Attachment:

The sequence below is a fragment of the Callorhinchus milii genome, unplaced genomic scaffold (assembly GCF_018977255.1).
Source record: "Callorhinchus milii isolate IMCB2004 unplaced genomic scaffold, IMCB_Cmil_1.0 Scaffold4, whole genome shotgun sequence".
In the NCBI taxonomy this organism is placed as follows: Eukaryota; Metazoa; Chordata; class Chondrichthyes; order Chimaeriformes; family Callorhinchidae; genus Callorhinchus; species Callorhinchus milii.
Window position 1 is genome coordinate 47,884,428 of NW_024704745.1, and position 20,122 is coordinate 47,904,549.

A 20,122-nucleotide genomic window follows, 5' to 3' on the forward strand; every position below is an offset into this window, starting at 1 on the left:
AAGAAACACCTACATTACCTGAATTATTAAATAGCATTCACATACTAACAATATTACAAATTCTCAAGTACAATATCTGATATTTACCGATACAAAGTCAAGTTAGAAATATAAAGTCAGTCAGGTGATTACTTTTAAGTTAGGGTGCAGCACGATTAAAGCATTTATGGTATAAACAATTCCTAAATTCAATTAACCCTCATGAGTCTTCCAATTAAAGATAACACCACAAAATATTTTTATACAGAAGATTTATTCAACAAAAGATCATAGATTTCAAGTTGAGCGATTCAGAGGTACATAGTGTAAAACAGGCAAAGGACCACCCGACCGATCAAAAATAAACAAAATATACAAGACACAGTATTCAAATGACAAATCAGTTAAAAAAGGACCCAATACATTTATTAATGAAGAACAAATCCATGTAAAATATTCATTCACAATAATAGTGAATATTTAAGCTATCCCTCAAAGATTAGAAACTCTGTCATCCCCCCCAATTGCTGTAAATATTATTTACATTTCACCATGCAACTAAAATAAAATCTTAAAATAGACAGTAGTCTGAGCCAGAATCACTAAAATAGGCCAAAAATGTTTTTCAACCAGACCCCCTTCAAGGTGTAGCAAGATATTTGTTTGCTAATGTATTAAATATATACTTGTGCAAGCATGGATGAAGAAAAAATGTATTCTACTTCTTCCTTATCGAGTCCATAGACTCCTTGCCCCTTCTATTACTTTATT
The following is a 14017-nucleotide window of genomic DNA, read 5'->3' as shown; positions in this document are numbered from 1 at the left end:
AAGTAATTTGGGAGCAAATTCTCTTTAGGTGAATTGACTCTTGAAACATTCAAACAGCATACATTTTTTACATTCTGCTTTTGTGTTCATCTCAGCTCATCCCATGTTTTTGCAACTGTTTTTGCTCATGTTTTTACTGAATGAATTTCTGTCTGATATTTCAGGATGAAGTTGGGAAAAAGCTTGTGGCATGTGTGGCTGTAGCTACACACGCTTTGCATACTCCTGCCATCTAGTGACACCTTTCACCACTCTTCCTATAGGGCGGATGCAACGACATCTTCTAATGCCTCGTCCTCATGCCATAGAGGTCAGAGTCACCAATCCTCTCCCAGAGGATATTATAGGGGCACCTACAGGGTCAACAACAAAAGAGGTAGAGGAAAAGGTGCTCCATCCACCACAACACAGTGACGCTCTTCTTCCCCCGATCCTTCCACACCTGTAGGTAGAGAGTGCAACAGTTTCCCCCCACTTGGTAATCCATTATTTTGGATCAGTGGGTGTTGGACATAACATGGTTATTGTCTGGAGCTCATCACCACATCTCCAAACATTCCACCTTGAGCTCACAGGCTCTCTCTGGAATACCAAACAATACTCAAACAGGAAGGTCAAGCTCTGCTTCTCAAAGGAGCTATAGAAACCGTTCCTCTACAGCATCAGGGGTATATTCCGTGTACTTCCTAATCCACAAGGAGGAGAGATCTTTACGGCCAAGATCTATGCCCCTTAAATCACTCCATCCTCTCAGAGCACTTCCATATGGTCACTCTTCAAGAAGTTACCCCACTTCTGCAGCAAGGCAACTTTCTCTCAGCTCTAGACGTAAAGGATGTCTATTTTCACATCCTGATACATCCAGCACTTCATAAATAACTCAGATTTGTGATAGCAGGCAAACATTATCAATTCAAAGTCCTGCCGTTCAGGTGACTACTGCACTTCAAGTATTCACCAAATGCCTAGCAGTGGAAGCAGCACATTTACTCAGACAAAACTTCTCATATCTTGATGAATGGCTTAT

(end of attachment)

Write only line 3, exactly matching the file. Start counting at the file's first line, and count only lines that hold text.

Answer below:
In the NCBI taxonomy this organism is placed as follows: Eukaryota; Metazoa; Chordata; class Chondrichthyes; order Chimaeriformes; family Callorhinchidae; genus Callorhinchus; species Callorhinchus milii.